Nassau County's Republican elections commissioner has agreed to count roughly 20,000 affidavit ballots cast in this month's election after raising the prospect last week that ballots where voters did not indicate that they had been displaced by superstorm Sandy might be challenged.
It's unclear if Suffolk County, which also raised concerns about the legality of some 9,000 affidavit ballots, will follow suit.
The recanvassing could potentially affect the final tally of the State Supreme Court race, in which the top six judicial candidates are elected. GOP Judge Peter Skelos is currently in fifth place, 4,209 votes ahead of Democrat Leonard Steinman and 5,721 votes ahead of Democratic Judge Hope Zimmerman, who is in seventh place.
Elections officials must certify the race by Monday.
On Nov. 5 -- the day before the general election -- Gov. Andrew M. Cuomo issued an executive order allowing voters displaced by the storm to cast provisional ballots at polling stations outside their regular district. The order did not specifically require voters to indicate on the affidavit ballots that they had been displaced.
And, while the order instructed poll workers to provide provisional ballots to any voters who certified they are legally registered, it did not limit its scope to storm victims.
GOP election commissioners in both counties suggested last week that the order was unclear and required clarification from the state.
In a Nov. 19 email to state elections officials, Suffolk Republican elections commissioner Wayne Rogers wrote that voters should have their affidavit ballots counted only if they indicated in print that they had been displaced by the storm.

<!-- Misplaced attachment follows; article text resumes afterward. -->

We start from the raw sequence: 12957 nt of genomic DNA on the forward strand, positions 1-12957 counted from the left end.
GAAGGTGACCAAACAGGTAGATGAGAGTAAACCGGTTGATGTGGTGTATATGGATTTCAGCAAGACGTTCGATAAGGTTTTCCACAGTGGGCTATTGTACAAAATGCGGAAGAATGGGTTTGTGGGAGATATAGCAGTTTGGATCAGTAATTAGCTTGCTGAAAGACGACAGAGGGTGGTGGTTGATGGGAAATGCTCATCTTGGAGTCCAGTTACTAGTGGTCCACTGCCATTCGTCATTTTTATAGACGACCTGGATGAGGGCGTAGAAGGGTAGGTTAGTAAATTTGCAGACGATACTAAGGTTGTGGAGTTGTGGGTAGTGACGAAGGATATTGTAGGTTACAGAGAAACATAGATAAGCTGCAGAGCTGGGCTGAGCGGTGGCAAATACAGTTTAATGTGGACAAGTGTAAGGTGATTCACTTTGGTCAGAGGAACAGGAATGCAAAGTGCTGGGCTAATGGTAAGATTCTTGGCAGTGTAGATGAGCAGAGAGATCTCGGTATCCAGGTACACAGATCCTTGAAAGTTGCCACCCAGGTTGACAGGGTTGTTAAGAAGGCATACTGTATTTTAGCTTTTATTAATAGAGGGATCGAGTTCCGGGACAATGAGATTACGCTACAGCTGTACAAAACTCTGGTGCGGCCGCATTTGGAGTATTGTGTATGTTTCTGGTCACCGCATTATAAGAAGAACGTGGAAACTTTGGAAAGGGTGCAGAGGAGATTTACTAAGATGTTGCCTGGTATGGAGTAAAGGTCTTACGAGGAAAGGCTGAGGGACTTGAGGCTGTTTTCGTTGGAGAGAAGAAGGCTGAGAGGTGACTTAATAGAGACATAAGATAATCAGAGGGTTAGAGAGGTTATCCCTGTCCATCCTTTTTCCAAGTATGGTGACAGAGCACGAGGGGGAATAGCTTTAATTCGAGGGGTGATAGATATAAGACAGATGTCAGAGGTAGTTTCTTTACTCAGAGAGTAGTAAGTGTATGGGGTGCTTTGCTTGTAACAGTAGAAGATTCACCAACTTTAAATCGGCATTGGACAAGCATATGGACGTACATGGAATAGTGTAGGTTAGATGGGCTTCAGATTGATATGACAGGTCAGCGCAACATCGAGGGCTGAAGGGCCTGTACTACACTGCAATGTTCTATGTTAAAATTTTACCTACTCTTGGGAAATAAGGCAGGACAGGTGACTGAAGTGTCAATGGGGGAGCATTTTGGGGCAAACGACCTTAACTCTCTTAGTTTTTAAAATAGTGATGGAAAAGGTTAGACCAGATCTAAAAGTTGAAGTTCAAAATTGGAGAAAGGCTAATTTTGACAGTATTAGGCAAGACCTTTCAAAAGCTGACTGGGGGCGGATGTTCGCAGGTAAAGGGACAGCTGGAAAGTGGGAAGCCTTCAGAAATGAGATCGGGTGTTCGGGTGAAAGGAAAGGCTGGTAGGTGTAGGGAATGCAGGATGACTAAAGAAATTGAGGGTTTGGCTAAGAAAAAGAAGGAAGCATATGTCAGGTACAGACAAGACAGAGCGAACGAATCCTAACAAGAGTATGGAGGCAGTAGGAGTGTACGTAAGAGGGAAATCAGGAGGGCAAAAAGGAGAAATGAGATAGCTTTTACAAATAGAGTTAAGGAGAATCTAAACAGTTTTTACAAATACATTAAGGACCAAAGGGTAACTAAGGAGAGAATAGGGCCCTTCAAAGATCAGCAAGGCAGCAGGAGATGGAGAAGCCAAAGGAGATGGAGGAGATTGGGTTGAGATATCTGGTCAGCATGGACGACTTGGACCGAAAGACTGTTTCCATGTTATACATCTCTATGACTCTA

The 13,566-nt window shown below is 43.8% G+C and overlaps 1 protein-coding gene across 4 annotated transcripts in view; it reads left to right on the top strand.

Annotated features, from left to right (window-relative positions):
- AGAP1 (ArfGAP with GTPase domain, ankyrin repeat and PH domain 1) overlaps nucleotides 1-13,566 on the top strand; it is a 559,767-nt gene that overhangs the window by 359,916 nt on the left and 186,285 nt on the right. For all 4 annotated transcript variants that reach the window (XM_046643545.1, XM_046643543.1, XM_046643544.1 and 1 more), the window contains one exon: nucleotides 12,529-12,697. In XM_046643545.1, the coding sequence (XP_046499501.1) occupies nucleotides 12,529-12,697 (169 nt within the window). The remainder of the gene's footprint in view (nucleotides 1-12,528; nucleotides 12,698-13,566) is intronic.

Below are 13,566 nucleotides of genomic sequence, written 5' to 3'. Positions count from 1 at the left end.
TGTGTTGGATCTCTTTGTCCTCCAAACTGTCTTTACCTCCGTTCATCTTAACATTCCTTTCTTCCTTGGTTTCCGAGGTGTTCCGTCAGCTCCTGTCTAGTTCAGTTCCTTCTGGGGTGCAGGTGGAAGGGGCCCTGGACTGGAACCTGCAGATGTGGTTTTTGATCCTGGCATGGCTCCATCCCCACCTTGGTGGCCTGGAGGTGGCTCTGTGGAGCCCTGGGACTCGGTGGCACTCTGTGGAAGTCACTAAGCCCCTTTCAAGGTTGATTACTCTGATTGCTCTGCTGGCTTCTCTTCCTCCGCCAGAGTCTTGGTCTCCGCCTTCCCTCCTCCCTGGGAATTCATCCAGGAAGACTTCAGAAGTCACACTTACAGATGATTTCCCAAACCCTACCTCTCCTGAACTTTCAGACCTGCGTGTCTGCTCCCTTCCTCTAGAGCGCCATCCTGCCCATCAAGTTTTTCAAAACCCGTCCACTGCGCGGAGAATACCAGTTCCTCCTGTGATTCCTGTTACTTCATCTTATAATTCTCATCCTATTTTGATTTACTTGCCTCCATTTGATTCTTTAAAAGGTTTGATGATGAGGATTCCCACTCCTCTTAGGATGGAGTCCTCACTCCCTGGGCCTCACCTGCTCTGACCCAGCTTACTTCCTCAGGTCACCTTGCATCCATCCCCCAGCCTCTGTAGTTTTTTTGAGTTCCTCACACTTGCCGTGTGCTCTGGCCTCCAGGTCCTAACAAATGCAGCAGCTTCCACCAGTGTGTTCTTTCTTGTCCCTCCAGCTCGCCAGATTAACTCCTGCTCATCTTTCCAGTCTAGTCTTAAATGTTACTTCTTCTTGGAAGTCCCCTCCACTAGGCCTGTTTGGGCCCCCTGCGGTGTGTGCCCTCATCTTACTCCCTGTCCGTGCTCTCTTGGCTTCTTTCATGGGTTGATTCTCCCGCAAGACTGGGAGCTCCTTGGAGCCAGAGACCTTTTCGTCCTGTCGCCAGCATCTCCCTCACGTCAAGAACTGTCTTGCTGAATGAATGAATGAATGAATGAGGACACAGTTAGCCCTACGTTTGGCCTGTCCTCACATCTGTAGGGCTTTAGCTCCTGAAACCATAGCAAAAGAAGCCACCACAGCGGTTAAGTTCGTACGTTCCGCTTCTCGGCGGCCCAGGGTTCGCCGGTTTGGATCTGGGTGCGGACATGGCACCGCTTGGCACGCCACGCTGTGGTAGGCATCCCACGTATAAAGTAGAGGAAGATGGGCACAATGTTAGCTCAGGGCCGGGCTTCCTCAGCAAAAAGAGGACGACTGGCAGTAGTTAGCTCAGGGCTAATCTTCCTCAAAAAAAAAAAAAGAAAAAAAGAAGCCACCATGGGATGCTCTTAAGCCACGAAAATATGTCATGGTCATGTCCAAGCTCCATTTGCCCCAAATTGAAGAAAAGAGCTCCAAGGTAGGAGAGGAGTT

But Robert Brehm, co-executive director of the State Board of Elections, disagreed and wrote a memo Tuesday telling election officials in both counties that the executive order did not require voters to prove storm displacement.
In his memo to both counties' elections commissioners, Brehm wrote that "There is no statutory authority for any board to condition the exercise of the voter's franchise on requirements" not detailed in the executive order.
John Ryan, an attorney who represents Nassau GOP elections commissioner Louis Savinetti, said after studying the issue he agreed that all affidavit ballots must be counted.
"There was a lack of clarity in the executive order," Ryan said. "This was such an unusual circumstance."
Nassau Democratic Board of Elections commissioner William Biamonte said Republicans made the right call. "Any attempt to disenfranchise voters was an unwise choice that was quickly corrected," he said.
Rogers did not return repeated calls for comment this week.
Suffolk Democratic Elections Commissioner Anita Katz said, "The governor's goal was to allow voters displaced by the storm to participate in the election and I agree these ballots should be counted."
Cuomo's office did not return several calls for comment on the executive order.